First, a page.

Komoroski: We’re third in the league in merchandise sales. When you look at different measures of interest, whether it be TV or Web or merch — things that are indicative of a broader interest, certainly beyond sellouts at the arena — it’s been extremely strong at levels that are very high. And considering the size of our market — we’re the 17th-largest TV market — that does speak to a widening amount of interest.
At the World Congress of Sports in April, Tim Leiweke said, “We have to be realistic to the fact that in sports, buys are made six months, 12 months, years in advance, and I don’t think we’ve seen the impact yet because so many of our buys and so much of our revenue came early.” What implications will the economy have on the NBA next season?
Komoroski: The NBA is as well positioned as any league to be able to deal with that, and it’s really because the infrastructure is in place and our teams have embraced the culture of best practices and innovation with their daily mantra. It’s like anything else: When you put the infrastructure in place and you continue to place focus and resources in any area, your ability to develop exponentially in those areas only is heightened. That’s what’s happened with the NBA.
What about the economy’s effect on the Cavs next season?
Komoroski: People are making commitments for season tickets. We’ve had very strong season-ticket renewals coupled with new season-ticket sales, where we’re first in the league. So, we’ve seen an endorsement by the marketplace that, despite the challenges of the economy and what’s been happening here in northeast Ohio, they’re excited about the direction of the franchise and what’s happening here and they want to be part of it.
The Cavs have frozen ticket prices for next season. Any other basketball decisions being driven by the economy?
Komoroski: Dan Gilbert has provided our franchise with the resources to compete at the highest level, despite our midmarket status. We had the third-highest payroll in the league this season, for example. As far as the season-ticket holders, and in recognition of the circumstances going on out there, Dan’s whole premise is covered by, “What’s the right thing to do?” And that’s been a fundamental aspect of our overall success here.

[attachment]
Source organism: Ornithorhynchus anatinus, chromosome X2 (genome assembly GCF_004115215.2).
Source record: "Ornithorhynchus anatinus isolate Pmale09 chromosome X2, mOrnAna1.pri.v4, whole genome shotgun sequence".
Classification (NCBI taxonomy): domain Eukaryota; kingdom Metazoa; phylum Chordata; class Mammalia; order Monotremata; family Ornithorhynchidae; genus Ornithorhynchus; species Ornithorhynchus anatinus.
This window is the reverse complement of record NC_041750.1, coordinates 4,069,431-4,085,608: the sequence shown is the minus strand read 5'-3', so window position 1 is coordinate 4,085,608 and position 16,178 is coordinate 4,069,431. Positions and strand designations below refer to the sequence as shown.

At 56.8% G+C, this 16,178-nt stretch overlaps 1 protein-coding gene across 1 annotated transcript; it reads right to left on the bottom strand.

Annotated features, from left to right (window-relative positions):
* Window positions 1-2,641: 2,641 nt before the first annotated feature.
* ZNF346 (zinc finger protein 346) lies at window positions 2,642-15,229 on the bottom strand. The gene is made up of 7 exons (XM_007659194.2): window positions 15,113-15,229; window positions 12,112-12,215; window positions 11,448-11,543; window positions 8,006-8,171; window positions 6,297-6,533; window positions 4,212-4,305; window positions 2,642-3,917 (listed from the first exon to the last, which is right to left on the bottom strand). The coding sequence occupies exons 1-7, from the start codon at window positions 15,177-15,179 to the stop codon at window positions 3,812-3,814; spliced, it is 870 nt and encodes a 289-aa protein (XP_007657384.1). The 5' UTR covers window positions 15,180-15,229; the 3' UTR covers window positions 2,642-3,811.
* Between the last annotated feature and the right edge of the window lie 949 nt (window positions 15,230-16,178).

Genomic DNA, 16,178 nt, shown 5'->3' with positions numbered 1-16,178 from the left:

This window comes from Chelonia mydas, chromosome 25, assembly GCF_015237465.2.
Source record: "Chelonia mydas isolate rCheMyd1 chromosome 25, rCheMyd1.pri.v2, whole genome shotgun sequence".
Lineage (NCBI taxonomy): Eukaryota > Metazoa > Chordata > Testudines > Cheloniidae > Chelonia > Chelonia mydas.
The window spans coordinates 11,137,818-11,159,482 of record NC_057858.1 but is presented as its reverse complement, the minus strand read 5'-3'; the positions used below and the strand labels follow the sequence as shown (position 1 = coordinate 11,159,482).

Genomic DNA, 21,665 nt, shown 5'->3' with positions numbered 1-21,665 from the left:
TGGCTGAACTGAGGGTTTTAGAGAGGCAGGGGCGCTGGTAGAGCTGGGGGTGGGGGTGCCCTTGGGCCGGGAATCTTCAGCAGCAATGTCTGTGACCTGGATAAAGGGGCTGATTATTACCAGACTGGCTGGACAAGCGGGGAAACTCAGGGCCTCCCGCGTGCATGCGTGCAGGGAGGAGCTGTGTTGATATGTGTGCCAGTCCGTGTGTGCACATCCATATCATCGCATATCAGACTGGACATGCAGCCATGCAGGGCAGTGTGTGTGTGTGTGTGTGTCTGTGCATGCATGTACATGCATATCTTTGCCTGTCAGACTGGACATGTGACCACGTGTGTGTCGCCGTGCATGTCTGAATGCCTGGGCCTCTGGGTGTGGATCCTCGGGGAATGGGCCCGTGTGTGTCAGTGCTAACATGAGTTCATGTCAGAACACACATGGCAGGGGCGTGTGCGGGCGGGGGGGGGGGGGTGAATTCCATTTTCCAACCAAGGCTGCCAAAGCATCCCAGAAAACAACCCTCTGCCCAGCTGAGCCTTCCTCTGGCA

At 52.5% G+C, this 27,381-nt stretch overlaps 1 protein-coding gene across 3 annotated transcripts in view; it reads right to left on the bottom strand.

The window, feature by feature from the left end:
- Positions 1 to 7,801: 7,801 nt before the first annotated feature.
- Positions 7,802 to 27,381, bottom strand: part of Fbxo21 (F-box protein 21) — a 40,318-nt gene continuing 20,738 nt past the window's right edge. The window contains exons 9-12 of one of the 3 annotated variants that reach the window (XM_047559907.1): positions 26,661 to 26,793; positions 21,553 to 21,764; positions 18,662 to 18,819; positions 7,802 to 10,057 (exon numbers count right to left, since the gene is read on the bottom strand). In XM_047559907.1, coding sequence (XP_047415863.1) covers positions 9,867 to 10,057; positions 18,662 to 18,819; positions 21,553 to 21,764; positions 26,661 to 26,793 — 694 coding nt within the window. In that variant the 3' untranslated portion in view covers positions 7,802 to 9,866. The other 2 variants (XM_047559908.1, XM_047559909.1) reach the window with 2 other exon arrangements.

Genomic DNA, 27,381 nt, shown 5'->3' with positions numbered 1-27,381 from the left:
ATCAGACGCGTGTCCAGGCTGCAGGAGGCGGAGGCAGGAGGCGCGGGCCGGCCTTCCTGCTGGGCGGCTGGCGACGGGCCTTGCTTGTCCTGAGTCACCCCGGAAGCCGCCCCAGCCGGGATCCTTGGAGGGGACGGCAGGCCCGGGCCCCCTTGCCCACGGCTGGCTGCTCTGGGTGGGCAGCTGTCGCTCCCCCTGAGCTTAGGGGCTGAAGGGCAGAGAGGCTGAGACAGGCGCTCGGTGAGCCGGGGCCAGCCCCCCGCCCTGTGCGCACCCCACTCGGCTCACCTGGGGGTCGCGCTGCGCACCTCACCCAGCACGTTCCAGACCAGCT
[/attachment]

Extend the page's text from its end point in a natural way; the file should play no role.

For the last two years, there have been stories speculating about NBA teams trying to clear cap space in order to make a run at LeBron James when his contract expires after next season. How much of a distraction is that?
Komoroski: We feel that our franchise’s goals and LeBron’s goals are unified in that we’re both working toward the same thing: winning NBA championships. That’s what drives us on a day-to-day basis. We’re focused on creating a championship-caliber culture throughout our organization. Mike Brown does an unbelievable job of keeping our players focused on the next game, and that’s it. We follow the lead of our team as far as trying to create a consistency in the messaging to the community because it’s so important in our ultimate success.
If you could change one thing about the game, what would it be?
Komoroski: [The NBA has] a rule that mandates that white jerseys are worn at home. From our ideal world, it would be the option of the home team as to what jersey is worn at home, a la the NFL, where the team can choose more or less what it wants to have presented to its fans.
Bill Veeck wrote, “Nothing beats a well-told tale.” What is the best, or most interesting, story in sports these days?
Komoroski: First of all, Bill Veeck is the godfather of what sports should be about, which is entertainment. He has a tremendous heritage here in Cleveland, and his son Mike has picked up right where his father left off. But the one thing that will be interesting here as it evolves is what happens on multiple league fronts with the CBA discussions.
Look for more of this conversation in our sister publication, SportsBusiness Daily, located at www.sportsbusinessdaily.com.